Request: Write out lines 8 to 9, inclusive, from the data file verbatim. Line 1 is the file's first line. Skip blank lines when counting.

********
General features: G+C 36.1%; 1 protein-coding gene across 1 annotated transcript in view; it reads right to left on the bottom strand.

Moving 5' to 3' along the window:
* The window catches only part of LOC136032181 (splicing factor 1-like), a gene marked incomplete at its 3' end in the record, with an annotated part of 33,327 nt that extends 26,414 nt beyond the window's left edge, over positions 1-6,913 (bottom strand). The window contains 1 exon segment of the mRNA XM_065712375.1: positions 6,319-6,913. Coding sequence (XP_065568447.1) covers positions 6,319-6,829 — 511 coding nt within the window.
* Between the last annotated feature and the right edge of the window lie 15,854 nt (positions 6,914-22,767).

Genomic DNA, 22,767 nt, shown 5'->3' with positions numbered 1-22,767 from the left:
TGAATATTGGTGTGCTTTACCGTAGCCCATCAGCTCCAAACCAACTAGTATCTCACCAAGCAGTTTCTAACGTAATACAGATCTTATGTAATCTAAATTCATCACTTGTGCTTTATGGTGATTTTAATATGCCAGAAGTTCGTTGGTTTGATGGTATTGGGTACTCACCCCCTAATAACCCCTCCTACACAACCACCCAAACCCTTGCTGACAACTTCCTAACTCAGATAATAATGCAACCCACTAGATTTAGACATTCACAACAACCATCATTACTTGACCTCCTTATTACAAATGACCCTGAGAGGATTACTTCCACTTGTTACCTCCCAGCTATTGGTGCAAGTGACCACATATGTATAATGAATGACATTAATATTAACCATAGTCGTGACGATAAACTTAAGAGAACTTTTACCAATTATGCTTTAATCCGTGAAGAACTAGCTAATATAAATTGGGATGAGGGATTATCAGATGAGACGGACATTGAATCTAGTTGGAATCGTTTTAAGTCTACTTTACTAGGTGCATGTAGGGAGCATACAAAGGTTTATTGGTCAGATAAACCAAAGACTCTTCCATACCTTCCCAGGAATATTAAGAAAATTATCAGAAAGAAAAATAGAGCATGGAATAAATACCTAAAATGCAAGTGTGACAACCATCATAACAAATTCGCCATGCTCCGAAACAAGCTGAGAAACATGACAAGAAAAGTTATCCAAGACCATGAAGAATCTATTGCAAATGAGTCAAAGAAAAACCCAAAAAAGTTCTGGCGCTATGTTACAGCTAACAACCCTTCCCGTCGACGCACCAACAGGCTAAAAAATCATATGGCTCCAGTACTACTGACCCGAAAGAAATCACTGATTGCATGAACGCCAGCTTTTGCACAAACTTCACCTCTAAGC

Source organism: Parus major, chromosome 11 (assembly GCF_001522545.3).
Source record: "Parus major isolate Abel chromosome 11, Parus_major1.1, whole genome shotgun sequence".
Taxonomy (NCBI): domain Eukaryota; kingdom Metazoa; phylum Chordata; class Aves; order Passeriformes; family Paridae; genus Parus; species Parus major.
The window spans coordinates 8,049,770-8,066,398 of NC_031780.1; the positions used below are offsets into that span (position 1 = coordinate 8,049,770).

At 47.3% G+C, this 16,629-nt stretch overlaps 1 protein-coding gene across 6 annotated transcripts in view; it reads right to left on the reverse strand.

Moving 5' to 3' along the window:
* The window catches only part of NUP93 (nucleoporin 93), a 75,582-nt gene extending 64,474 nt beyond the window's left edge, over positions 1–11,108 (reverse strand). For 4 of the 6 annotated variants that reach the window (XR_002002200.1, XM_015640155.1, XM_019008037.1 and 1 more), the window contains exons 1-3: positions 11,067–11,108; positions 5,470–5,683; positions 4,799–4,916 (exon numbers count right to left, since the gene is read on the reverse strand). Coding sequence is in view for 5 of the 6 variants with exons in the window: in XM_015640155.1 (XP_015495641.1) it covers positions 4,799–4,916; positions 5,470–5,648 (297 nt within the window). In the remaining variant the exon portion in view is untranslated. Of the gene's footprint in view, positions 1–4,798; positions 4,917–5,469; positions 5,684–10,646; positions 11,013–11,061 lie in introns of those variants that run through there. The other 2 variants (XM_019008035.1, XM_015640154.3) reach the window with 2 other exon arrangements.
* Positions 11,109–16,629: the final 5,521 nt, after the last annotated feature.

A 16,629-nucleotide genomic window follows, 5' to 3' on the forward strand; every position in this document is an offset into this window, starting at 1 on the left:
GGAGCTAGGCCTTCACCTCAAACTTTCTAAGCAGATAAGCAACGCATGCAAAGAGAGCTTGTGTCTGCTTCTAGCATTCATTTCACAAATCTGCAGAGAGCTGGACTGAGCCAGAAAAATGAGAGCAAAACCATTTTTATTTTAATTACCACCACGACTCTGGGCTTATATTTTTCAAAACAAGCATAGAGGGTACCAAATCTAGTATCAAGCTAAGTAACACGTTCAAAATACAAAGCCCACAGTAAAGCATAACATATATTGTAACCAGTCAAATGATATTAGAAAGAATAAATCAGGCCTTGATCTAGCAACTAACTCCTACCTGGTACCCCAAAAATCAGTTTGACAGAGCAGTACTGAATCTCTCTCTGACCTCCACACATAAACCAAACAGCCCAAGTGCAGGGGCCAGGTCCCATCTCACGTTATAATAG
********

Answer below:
Source record: "Parus major isolate Abel chromosome 11, Parus_major1.1, whole genome shotgun sequence".
Taxonomy (NCBI): domain Eukaryota; kingdom Metazoa; phylum Chordata; class Aves; order Passeriformes; family Paridae; genus Parus; species Parus major.